Published: 13:48, 12 October 2018
| Updated: 13:49, 12 October 2018
A man believed to be the UK’s longest serving operational whole-time firefighter is hanging up his helmet after half a century.
Watch manager Malcolm Cowie, 65, from Deal has dedicated his life to Kent Fire and Rescue Service (KFRS) after joining as a junior firefighter in 1969, aged 16.
With almost 50 years now under his belt, he’s attended thousands of incidents ranging from small fires and simple rescues to devastating explosions and international aid missions.
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Mr Cowie has been based at Deal Fire Station in London Road for large sections of his career, but his role has seen him posted to a number of different stations around the county.
That includes to Sevenoaks, Tunbridge Wells and Dover, as well as abroad as part of his specialist UK International Search and Rescue work.
He described his work as part of the Kosovo aid mission as the hardest he's ever done.
He said: “I’ve been to so many incidents over the years, and there have been so many that have impacted me.
"It’s the larger ones that you remember the most as they’re the ones that are talked about the most.
"For example, the Crypt fire at Dover (March 1977), the Herald of Free Enterprise ship disaster (March 1987), the Deal bombing (September 1989), and the fires at the paper mills.
"They all have an impact, but I suppose it’s often the incidents that you tend not to talk about that probably have the biggest impact on you.”
Over the years Mr Cowie’s dedication to the fire service hasn’t gone unrecognised.
In 2008 he was awarded the prestigious Kent medal - a rare accolade recognising outstanding service and commitment to Kent Fire and Rescue Service (KFRS) and the wider Kent community.
During his career, he has become deeply involved in search and rescue, joining the UK Fire Search and Rescue team in its founding days and becoming an early member of the overseas UK International Search and Rescue team.
The team responds primarily to international disasters on behalf of the UK government, and crews are deployed to assist in search and rescue missions all over the world.
He was also heavily active in the setting up of Kent’s Urban Search and Rescue (USAR) Team, now known as the Technical Rescue Team – one of the UK’s first fully operational teams able to respond to a wide range of major and catastrophic incidents.
These include chemical, biological, radiological and nuclear events, search and rescue scenarios, major flooding and transport incidents.
Mr Cowie said: “My role within search and rescue has allowed me to attend many incidents abroad, including the volcano on Monserrat back in 1995, the Kosovo conflict, the Haiti earthquake in 2010, and many more. The work has been very varied from search and rescue, to teaching and training, and refugee aid.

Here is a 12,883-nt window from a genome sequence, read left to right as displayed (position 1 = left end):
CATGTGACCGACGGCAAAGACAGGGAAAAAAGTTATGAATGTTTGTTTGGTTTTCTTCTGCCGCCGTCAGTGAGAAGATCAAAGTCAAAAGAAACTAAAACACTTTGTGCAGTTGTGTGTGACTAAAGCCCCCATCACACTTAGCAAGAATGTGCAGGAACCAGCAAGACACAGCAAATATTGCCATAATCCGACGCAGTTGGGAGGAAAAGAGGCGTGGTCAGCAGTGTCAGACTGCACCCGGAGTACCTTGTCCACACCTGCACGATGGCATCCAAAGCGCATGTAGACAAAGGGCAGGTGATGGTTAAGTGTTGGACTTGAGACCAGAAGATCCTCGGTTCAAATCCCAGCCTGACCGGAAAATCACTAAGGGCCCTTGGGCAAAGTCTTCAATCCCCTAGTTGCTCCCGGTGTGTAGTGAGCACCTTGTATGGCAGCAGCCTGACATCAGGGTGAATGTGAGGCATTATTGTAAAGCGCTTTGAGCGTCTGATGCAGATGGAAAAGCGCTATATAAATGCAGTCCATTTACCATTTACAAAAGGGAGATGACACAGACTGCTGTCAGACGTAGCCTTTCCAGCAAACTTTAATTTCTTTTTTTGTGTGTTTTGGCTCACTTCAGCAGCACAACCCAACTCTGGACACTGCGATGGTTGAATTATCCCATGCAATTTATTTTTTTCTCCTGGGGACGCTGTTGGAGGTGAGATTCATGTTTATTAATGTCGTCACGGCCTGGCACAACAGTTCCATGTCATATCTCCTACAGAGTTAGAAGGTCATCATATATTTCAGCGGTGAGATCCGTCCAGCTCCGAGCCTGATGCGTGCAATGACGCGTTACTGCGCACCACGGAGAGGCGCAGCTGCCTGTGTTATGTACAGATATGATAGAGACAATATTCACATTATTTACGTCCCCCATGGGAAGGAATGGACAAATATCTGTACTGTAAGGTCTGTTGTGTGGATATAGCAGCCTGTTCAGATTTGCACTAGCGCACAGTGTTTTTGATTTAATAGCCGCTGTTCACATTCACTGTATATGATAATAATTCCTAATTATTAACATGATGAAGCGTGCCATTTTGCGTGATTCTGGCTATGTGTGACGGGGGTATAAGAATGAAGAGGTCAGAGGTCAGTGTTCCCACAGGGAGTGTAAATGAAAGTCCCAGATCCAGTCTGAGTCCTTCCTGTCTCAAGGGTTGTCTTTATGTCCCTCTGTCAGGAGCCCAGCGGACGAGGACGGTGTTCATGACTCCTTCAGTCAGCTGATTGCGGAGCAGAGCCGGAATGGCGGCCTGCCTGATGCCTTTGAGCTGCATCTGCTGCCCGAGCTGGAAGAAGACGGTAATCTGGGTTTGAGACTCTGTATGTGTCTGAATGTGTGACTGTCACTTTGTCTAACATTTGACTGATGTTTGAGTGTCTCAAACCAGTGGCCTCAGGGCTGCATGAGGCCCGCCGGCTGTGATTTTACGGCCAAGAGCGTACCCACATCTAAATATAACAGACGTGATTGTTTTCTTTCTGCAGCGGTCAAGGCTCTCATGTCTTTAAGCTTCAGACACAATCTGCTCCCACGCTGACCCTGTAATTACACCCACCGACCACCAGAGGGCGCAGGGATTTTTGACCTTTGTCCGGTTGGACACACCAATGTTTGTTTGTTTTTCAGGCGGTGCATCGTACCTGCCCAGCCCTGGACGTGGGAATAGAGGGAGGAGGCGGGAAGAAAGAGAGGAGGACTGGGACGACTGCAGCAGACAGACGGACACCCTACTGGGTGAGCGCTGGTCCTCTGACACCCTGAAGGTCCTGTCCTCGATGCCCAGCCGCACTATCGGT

“Our job in Monserrat was predominantly to train their search and rescue team, but we did end up doing some search and rescue ourselves because about 40 minutes after we arrived the volcano decided to erupt.
"The power was immense, enormous, indescribable. A huge boulder about the size of a small house had been spat out by the volcano some two to three miles away, and that really highlighted the true power of nature."
He continued: “Kosovo was an aid mission during the conflict.
"The war was going on at the time and we were working at an airbase which was military and civilian.
"My role there was to offload aid from aircrafts and get it to the trucks and out to the refugee camps.
"We were there for about five weeks and it was the hardest work I’ve ever done, it was constant.
“We were sent to Haiti after the earthquake on a search and rescue mission, and we were part of the first rescue teams to land there.
"Conditions were terribly hard, the temperatures were in the high 30s and the devastation was enormous.
"As we all know there were over 250,000 fatalities. But the Haitian people were great people, surviving people, and good people to work with, as were the other international search and rescue teams we worked with. We worked hard and we hope we left the people and the area in a better place than how we found them.”
The fire service has changed and advanced dramatically during Mr Cowie’s time at KFRS.
He said: “Technology is a big change. When I joined the fire service we’d never heard of a computer, let alone had a computer. So that’s been a massive change and it’s made a big difference to how we work.
“Incidents have changed too. When I started we had a lot of fires, particularly house fires, and not that many road accidents. I probably only attended one or two road accidents in my first year.
"Now it’s swung the other way. We seem to be getting an awful lot of road accidents and not so many fires.
"That’ll be down to the changes in things like building construction, technology and smoke detectors.
“People have changed because of education. They’re far more educated about how to keep themselves safe, and not just from fires, in all walks of life.
“The firefighters however are the same sort of caring, practical person as they’ve ever been. And those are probably some of the biggest qualities of a firefighter. The comradery, team work, and the friendships you build over the years, all those things – they’re just the best bunch of people.”
When Malcolm was asked to describe his time within the fire service he said: “Enjoyable, rewarding and not least, fun.”
Ann Millington, chief executive at KFRS said: "Our very best wishes to Malcolm in his retirement – he has been a role model for compassion, technical expertise and commitment to the people of Kent.
"His contribution has been magnificent and I thank him for everything he has done."